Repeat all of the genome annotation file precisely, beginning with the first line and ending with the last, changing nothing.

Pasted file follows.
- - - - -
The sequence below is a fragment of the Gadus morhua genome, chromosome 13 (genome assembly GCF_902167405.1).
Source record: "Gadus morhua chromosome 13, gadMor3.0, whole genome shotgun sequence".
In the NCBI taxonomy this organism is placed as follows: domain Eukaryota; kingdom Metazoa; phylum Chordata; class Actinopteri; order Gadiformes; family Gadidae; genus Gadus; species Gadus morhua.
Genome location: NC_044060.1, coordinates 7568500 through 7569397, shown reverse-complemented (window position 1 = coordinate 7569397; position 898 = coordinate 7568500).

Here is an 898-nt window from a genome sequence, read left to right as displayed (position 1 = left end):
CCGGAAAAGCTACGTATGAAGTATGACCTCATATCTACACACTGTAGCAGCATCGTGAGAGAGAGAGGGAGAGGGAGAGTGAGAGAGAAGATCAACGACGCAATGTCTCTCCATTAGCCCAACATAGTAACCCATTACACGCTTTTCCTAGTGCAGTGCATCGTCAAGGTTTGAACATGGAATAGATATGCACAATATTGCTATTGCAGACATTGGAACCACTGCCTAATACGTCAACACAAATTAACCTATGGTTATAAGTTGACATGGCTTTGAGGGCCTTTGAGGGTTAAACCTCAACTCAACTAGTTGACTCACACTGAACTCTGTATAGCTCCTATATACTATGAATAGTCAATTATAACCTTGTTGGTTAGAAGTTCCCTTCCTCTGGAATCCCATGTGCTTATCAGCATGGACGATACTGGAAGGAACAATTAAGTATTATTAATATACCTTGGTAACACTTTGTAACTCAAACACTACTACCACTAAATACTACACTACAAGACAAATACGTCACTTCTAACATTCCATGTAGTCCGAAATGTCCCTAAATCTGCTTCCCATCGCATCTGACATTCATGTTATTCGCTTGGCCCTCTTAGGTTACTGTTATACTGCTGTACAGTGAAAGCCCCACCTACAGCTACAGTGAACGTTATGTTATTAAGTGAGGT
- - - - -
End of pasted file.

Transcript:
The sequence below is a fragment of the Gadus morhua genome, chromosome 13 (genome assembly GCF_902167405.1).
Source record: "Gadus morhua chromosome 13, gadMor3.0, whole genome shotgun sequence".
In the NCBI taxonomy this organism is placed as follows: domain Eukaryota; kingdom Metazoa; phylum Chordata; class Actinopteri; order Gadiformes; family Gadidae; genus Gadus; species Gadus morhua.
Genome location: NC_044060.1, coordinates 7568500 through 7569397, shown reverse-complemented (window position 1 = coordinate 7569397; position 898 = coordinate 7568500).

Here is an 898-nt window from a genome sequence, read left to right as displayed (position 1 = left end):
CCGGAAAAGCTACGTATGAAGTATGACCTCATATCTACACACTGTAGCAGCATCGTGAGAGAGAGAGGGAGAGGGAGAGTGAGAGAGAAGATCAACGACGCAATGTCTCTCCATTAGCCCAACATAGTAACCCATTACACGCTTTTCCTAGTGCAGTGCATCGTCAAGGTTTGAACATGGAATAGATATGCACAATATTGCTATTGCAGACATTGGAACCACTGCCTAATACGTCAACACAAATTAACCTATGGTTATAAGTTGACATGGCTTTGAGGGCCTTTGAGGGTTAAACCTCAACTCAACTAGTTGACTCACACTGAACTCTGTATAGCTCCTATATACTATGAATAGTCAATTATAACCTTGTTGGTTAGAAGTTCCCTTCCTCTGGAATCCCATGTGCTTATCAGCATGGACGATACTGGAAGGAACAATTAAGTATTATTAATATACCTTGGTAACACTTTGTAACTCAAACACTACTACCACTAAATACTACACTACAAGACAAATACGTCACTTCTAACATTCCATGTAGTCCGAAATGTCCCTAAATCTGCTTCCCATCGCATCTGACATTCATGTTATTCGCTTGGCCCTCTTAGGTTACTGTTATACTGCTGTACAGTGAAAGCCCCACCTACAGCTACAGTGAACGTTATGTTATTAAGTGAGGT